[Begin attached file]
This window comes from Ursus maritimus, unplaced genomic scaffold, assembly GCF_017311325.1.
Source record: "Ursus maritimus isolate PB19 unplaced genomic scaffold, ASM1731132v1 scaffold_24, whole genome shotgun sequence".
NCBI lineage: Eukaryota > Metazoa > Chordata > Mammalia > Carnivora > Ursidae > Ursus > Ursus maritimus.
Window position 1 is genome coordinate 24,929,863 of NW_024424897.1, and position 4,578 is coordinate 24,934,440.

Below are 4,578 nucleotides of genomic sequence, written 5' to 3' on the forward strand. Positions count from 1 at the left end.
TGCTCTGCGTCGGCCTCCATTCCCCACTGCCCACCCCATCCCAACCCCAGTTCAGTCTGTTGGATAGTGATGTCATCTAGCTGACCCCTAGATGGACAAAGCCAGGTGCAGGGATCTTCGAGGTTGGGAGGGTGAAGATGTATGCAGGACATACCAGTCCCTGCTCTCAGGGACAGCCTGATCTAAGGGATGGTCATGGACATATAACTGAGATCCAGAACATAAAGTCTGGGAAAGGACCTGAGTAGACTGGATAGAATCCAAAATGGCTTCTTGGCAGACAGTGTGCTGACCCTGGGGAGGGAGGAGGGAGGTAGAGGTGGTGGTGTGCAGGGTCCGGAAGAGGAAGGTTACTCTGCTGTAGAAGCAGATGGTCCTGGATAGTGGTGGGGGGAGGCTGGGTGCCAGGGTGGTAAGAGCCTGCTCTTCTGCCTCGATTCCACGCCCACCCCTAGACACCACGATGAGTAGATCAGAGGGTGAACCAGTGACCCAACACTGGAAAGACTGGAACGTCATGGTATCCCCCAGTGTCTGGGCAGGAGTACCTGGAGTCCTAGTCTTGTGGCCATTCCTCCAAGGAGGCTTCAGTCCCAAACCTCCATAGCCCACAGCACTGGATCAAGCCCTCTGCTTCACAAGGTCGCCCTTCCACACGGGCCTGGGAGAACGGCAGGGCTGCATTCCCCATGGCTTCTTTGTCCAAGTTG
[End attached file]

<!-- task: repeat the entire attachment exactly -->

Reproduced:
This window comes from Ursus maritimus, unplaced genomic scaffold, assembly GCF_017311325.1.
Source record: "Ursus maritimus isolate PB19 unplaced genomic scaffold, ASM1731132v1 scaffold_24, whole genome shotgun sequence".
NCBI lineage: Eukaryota > Metazoa > Chordata > Mammalia > Carnivora > Ursidae > Ursus > Ursus maritimus.
Window position 1 is genome coordinate 24,929,863 of NW_024424897.1, and position 4,578 is coordinate 24,934,440.

Below are 4,578 nucleotides of genomic sequence, written 5' to 3' on the forward strand. Positions count from 1 at the left end.
TGCTCTGCGTCGGCCTCCATTCCCCACTGCCCACCCCATCCCAACCCCAGTTCAGTCTGTTGGATAGTGATGTCATCTAGCTGACCCCTAGATGGACAAAGCCAGGTGCAGGGATCTTCGAGGTTGGGAGGGTGAAGATGTATGCAGGACATACCAGTCCCTGCTCTCAGGGACAGCCTGATCTAAGGGATGGTCATGGACATATAACTGAGATCCAGAACATAAAGTCTGGGAAAGGACCTGAGTAGACTGGATAGAATCCAAAATGGCTTCTTGGCAGACAGTGTGCTGACCCTGGGGAGGGAGGAGGGAGGTAGAGGTGGTGGTGTGCAGGGTCCGGAAGAGGAAGGTTACTCTGCTGTAGAAGCAGATGGTCCTGGATAGTGGTGGGGGGAGGCTGGGTGCCAGGGTGGTAAGAGCCTGCTCTTCTGCCTCGATTCCACGCCCACCCCTAGACACCACGATGAGTAGATCAGAGGGTGAACCAGTGACCCAACACTGGAAAGACTGGAACGTCATGGTATCCCCCAGTGTCTGGGCAGGAGTACCTGGAGTCCTAGTCTTGTGGCCATTCCTCCAAGGAGGCTTCAGTCCCAAACCTCCATAGCCCACAGCACTGGATCAAGCCCTCTGCTTCACAAGGTCGCCCTTCCACACGGGCCTGGGAGAACGGCAGGGCTGCATTCCCCATGGCTTCTTTGTCCAAGTTG